White envelope going into blue mailbox against a red background.
It’s long been difficult for Americans with disabilities to vote. Last year, something different happened: As states passed pandemic-driven reforms to make voting easier for everyone, they inadvertently made voting a lot easier for most people with disabilities. Thanks to absentee ballots, drop-off boxes, and curbside voting, people with disabilities turned out in record numbers in the 2020 election. That is likely to change.

Image source: file photo.
U.S. Department of Justice (DOJ) Provides a Statement of Interest on Hotel Bed Heights
Two white beds in the foreground of a hotel room.
The DOJ has taken interest in the allegations that Aimbridge Hospitality, has violated Title III of the Americans with Disabilities Act (ADA) by denying equal access to its hotel rooms. The defendant alleges that many of Aimbridge’s hotel rooms have beds that are too high for guests with disabilities to transfer onto from a wheelchair.  They went on to explain that it can be virtually impossible for a wheelchair user to independently transfer from a wheelchair onto the bed surface because of the difference in height of a typical wheelchair (18-20 inches) and that of increasingly high hotel bed surfaces (25-30 inches or higher). The DOJ may clarify the ADA’s general nondiscrimination requirements, which may apply in the absence of ADA Standards on hotel bed heights.

Image source: image courtesy of Alpha One.
Webinar: Best Practices for Ensuring Students with Food Allergies Have the Same Opportunities in Higher Education
Great Lakes ADA Center
On September 21st from 2:00 p.m. to 3:30 p.m. the Great Lakes ADA Regional Center will host a webinar, Best Practices for Ensuring Students with Food Allergies Have the same Opportunities in Higher Education. Presenters will discuss challenges and solutions for universities and colleges accommodating and supporting students with food allergies and celiac disease, which may qualify as disabilities under the Americans with Disabilities Act (ADA). Presenters will cover dining halls, temporary events, communication, and the roles of both students and staff. Registration is free and required by September 20th

Watch: The Practical Employer Video Series
mid Atlantic ADA Center
In an effort to educate employment best practices and Americans with Disabilities Act compliance, the Mid-Atlantic ADA Center has developed The Practical Employer Video Series. Their latest video offers practical tips for conducting job recruitment activities that are accessible and effective in attracting qualified candidates with disabilities. The video is titled: "Inclusive Recruitment: How to Make Sure Your Outreach and Application Process Is Accessible"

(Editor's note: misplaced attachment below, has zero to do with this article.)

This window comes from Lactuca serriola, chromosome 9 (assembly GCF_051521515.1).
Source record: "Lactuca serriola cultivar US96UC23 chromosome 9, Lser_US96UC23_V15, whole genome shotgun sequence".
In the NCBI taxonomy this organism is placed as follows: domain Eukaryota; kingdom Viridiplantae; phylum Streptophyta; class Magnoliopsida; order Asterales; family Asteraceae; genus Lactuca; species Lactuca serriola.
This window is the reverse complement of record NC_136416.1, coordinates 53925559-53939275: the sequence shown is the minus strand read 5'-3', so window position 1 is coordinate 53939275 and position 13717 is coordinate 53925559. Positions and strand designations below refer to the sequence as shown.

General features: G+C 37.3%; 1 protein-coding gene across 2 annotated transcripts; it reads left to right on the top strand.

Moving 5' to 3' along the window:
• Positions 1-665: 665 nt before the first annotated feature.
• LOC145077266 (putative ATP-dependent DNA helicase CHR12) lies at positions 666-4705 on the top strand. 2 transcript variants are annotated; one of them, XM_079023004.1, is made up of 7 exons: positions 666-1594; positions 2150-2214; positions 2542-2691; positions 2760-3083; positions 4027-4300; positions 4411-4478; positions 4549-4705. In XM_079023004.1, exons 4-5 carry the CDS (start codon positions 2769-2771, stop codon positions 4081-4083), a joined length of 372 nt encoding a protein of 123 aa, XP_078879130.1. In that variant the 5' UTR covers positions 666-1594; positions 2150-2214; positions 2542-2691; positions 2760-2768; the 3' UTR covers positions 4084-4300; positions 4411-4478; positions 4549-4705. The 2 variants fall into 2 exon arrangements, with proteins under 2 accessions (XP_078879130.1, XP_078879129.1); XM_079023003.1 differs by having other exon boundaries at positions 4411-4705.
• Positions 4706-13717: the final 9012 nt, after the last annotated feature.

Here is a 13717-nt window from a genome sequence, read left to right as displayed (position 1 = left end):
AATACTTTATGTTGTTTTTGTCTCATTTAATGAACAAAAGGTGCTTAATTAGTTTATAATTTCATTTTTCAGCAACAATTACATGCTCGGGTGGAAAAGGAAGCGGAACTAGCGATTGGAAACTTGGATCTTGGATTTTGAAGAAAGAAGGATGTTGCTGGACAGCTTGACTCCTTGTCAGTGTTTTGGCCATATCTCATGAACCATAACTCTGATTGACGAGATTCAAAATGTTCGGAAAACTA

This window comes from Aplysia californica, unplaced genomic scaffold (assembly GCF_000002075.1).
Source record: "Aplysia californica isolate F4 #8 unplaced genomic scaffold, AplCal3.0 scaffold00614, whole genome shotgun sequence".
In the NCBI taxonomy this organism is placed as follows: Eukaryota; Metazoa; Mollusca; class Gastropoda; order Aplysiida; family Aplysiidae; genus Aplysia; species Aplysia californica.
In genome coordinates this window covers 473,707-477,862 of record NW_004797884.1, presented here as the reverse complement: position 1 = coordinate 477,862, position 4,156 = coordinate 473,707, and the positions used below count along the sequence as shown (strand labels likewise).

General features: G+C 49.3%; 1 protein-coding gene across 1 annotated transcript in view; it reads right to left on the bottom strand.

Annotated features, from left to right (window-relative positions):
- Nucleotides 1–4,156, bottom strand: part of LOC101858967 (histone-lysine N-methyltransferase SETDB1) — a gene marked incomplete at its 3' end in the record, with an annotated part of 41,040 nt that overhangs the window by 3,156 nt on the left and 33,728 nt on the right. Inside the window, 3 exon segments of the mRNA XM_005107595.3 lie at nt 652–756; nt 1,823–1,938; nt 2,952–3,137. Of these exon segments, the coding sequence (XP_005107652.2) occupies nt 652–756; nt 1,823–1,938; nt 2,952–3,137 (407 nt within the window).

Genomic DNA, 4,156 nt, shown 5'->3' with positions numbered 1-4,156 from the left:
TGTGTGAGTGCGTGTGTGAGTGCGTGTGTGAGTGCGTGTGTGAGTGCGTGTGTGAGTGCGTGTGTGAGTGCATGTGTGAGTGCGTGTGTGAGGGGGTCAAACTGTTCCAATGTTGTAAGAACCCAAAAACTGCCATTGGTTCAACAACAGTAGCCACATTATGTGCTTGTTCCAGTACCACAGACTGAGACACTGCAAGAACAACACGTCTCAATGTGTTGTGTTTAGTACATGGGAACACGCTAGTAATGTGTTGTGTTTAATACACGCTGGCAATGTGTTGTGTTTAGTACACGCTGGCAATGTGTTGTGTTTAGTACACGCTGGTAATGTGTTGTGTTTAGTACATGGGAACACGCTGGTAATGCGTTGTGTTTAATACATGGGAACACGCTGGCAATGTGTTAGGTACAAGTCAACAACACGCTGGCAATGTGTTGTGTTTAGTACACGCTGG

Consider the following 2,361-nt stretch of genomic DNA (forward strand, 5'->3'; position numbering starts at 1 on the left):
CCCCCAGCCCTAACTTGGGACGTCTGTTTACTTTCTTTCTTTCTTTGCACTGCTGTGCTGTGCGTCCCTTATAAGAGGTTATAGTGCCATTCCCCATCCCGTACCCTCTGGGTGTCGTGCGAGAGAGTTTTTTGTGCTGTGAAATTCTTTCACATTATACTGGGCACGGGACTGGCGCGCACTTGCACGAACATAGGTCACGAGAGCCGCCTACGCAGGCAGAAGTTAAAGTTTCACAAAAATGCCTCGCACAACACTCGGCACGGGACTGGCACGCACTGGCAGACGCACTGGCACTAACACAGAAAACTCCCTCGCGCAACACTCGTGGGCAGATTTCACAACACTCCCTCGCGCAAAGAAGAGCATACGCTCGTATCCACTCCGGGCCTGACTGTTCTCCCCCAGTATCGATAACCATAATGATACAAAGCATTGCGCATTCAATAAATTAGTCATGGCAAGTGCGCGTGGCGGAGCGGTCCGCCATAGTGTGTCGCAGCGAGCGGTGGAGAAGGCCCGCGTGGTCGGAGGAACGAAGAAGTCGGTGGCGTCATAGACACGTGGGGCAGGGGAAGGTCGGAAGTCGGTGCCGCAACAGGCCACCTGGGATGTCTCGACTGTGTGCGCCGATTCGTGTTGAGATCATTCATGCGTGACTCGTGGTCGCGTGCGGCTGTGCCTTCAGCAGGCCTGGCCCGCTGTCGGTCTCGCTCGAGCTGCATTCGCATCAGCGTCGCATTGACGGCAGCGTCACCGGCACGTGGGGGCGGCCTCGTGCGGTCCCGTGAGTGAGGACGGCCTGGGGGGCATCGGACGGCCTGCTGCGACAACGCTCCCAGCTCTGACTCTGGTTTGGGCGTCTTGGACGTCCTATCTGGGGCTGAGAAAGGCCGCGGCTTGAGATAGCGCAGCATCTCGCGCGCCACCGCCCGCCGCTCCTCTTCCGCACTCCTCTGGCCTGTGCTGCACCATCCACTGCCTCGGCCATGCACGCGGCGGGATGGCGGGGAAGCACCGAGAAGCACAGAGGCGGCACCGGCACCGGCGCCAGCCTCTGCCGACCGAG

Judy Heumann's 'Adventures in Accessibility' Podcast
Judith Heumann
Judy is an internationally recognized leader in the disability rights community. She served in the Clinton and Obama Administrations and was a Senior Fellow at the Ford Foundation. She has played a role in the development and implementation of major legislation including the Individuals with Disabilities in Education Act, Section 504 of the Rehabilitation Act, the Americans with Disability Act and the Convention on the Rights of Persons with Disabilities. Judy shares her past and her thoughts of the future with the Rocky Mountain ADA Center's podcast "Adventures in Accessibility."

Image source: file photo.
Answer to the ADA Question of the Month
Answer: It’s complicated. The ADA protects a person with a substance use disorder who is in recovery, and is no longer engaging in the current illegal use of drugs. In recovery means the person has as ceased engaging in the illegal use of drugs; is either participating in a supervised rehabilitation program; or has been successfully rehabilitated. In this case, the employee’s poor performance and conduct are due to their current illegal use of drugs. If a person’s illegal use occurred recently enough to justify a reasonable belief that a person’s drug use is a real and ongoing problem, then the employee is not protected by the Americans with Disabilities Act (ADA). Therefore, the employer has no legal obligation to provide a leave of absence and may take disciplinary actions are deemed appropriate.

Also, nothing in the ADA would limit the employer’s ability to offer leave or other assistance that would allow the employee to receive treatment. There is a clause in the ADA called “The Last Chance Agreement.” This is typically an agreement between the employer and employee in which the employee agrees to receive treatment, returns to their job, and does not cause any further problems.

Due to the opioid epidemic and the pandemic, today’s employers are adopting last chance agreements and in addition, recovery ready workplace policies. These policies may go beyond the ADA to help employers retain valuable employees who have relapsed. 
To learn more, visit our Addiction and Recovery webpage and read the ADA, Addiction, Recovery and Employment fact sheet.
Stay Connected:
We strive to ensure the Newsletter and the content we share is accessible. Unfortunately we have limited control of external websites. Please email us at adainfo@newenglandada.org if you encounter any issues accessing the newsletter or related content.

Access New England features topics related to the Americans with Disabilities Act (ADA), originating from the ADA Center, our state affiliates, the ADA National Network, and national sources.

The New England ADA Center is a member of the ADA National Network funded by the Administration for Community Living through National Institute on Disability, Independent Living, and Rehabilitation Research Grant  90DP0087.